State v. Bongalis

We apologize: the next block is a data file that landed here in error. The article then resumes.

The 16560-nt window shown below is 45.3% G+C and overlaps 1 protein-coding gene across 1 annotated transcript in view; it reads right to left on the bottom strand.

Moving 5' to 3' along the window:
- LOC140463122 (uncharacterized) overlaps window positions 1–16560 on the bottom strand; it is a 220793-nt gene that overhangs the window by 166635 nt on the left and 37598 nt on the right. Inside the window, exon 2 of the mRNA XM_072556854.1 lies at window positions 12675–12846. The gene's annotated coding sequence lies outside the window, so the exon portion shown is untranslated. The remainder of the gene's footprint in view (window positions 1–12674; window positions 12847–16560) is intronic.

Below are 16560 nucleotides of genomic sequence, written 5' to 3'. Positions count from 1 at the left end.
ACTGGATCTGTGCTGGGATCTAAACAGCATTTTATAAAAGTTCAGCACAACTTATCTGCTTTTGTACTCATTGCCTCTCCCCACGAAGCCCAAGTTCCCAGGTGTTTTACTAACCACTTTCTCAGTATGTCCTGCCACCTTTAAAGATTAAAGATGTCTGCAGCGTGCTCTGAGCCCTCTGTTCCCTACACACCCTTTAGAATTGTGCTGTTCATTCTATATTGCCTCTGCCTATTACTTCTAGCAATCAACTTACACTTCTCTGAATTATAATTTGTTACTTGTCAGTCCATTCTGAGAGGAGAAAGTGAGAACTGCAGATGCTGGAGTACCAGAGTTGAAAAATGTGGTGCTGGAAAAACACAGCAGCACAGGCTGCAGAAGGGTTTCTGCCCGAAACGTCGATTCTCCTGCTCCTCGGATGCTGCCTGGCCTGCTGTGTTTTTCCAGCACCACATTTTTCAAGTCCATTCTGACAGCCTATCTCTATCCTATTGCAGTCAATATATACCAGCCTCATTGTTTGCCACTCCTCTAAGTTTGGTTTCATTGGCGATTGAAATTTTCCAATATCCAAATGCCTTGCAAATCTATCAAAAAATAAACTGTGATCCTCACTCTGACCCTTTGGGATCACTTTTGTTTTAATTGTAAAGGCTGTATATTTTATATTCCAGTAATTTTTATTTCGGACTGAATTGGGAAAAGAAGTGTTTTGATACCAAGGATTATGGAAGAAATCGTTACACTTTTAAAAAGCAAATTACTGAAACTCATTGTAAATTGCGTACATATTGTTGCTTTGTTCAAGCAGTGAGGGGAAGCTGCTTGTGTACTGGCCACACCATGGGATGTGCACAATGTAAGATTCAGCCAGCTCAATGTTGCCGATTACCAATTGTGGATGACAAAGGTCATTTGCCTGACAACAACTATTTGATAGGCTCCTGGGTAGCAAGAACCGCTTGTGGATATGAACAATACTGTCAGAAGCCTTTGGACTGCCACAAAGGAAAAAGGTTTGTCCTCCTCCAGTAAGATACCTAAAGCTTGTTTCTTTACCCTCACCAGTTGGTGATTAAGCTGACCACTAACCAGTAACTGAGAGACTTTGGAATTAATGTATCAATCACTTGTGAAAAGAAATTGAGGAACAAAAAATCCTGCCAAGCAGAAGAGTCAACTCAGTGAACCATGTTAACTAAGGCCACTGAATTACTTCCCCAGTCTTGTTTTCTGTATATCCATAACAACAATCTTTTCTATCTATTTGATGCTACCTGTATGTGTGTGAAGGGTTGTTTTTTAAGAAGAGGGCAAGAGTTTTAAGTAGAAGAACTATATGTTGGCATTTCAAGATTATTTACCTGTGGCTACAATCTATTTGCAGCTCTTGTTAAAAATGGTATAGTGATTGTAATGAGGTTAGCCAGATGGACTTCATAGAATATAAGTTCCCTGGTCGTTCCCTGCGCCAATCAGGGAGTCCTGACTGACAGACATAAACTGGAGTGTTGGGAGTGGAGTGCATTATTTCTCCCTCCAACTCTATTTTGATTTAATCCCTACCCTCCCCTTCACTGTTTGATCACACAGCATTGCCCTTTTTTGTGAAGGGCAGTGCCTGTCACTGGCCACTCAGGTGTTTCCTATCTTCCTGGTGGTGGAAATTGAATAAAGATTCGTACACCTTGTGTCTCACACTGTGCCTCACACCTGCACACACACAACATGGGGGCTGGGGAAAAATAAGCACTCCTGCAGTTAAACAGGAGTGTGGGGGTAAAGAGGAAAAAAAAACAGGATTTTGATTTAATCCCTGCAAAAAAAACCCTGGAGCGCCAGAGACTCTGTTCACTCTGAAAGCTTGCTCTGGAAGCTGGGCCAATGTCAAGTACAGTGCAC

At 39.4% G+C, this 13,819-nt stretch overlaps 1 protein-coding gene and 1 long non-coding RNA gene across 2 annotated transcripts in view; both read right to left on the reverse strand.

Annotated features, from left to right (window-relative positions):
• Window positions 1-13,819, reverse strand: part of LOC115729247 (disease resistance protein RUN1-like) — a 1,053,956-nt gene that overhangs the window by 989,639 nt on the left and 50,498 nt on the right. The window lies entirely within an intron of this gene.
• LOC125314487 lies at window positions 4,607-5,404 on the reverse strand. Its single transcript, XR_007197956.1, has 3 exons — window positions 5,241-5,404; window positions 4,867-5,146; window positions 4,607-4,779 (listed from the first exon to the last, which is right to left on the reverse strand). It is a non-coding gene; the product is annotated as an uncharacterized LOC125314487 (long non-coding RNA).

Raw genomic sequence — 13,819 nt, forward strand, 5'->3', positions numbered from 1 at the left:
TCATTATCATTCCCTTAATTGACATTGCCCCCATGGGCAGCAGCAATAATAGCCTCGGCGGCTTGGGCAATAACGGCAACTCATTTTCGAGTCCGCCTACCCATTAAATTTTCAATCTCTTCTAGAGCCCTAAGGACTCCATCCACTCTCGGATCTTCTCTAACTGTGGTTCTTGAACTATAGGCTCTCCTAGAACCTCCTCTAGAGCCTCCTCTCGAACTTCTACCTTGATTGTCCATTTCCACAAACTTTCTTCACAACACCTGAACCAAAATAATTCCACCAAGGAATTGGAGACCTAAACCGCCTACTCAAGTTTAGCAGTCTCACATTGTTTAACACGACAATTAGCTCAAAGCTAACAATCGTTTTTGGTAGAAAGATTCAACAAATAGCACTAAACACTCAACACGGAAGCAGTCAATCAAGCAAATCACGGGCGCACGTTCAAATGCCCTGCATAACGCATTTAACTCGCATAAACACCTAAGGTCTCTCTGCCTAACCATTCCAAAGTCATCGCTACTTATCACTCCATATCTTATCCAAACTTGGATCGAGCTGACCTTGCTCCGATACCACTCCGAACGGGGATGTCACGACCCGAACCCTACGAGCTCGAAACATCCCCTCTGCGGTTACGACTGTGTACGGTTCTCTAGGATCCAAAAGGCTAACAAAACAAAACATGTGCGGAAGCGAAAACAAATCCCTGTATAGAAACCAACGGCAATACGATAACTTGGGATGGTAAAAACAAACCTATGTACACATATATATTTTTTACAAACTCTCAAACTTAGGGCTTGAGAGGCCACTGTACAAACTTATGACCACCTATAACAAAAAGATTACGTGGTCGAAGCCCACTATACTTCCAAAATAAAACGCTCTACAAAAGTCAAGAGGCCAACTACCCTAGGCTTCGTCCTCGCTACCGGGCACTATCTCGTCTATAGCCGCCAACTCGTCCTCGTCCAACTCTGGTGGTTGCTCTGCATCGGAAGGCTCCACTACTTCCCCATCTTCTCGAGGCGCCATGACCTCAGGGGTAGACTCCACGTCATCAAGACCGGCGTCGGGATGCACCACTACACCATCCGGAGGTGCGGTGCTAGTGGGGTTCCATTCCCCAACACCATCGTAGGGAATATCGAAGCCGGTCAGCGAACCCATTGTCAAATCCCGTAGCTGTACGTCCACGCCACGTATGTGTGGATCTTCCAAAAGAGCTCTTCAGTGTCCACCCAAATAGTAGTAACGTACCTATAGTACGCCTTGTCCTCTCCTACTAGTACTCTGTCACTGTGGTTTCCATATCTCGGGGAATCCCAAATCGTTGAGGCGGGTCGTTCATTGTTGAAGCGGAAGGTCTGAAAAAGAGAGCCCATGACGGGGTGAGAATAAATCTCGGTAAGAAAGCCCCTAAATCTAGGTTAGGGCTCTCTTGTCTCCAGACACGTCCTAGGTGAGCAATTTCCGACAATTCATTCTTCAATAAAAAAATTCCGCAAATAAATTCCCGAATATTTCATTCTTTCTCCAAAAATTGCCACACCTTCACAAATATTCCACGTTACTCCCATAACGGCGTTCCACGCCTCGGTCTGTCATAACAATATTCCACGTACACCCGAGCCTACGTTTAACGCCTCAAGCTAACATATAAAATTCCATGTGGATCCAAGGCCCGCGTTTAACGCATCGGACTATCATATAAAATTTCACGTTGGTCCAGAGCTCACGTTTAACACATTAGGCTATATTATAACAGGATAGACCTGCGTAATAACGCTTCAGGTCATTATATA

In State v. Bongalis, 180 W.Va. 584, 378 S.E.2d 449 (1989), the defendant challenged his second-degree murder conviction after discovering several months after his trial that one of the jurors had been convicted of a felony and was, therefore, statutorily disqualified from serving. On appeal, the defendant argued that the verdict should be set aside and a new trial awarded because of the disqualified juror. The Court based its decision to affirm the conviction on the rule stated in Syllabus Point 9 of State v. Hayes, 136 W.Va. 199, 67 S.E.2d 9 (1951) which provides: The general rule, inhibiting allowance of a new trial for matter constituting a principal cause of challenge to a juror, existing before the juror was elected and sworn, unknown to the complaining party until after verdict, not disclosed on a thorough voir dire examination, and undiscoverable by the exercise of ordinary diligence, unless it appears from the whole case that the complainant suffered injustice by reason of the disqualification; applies in criminal cases.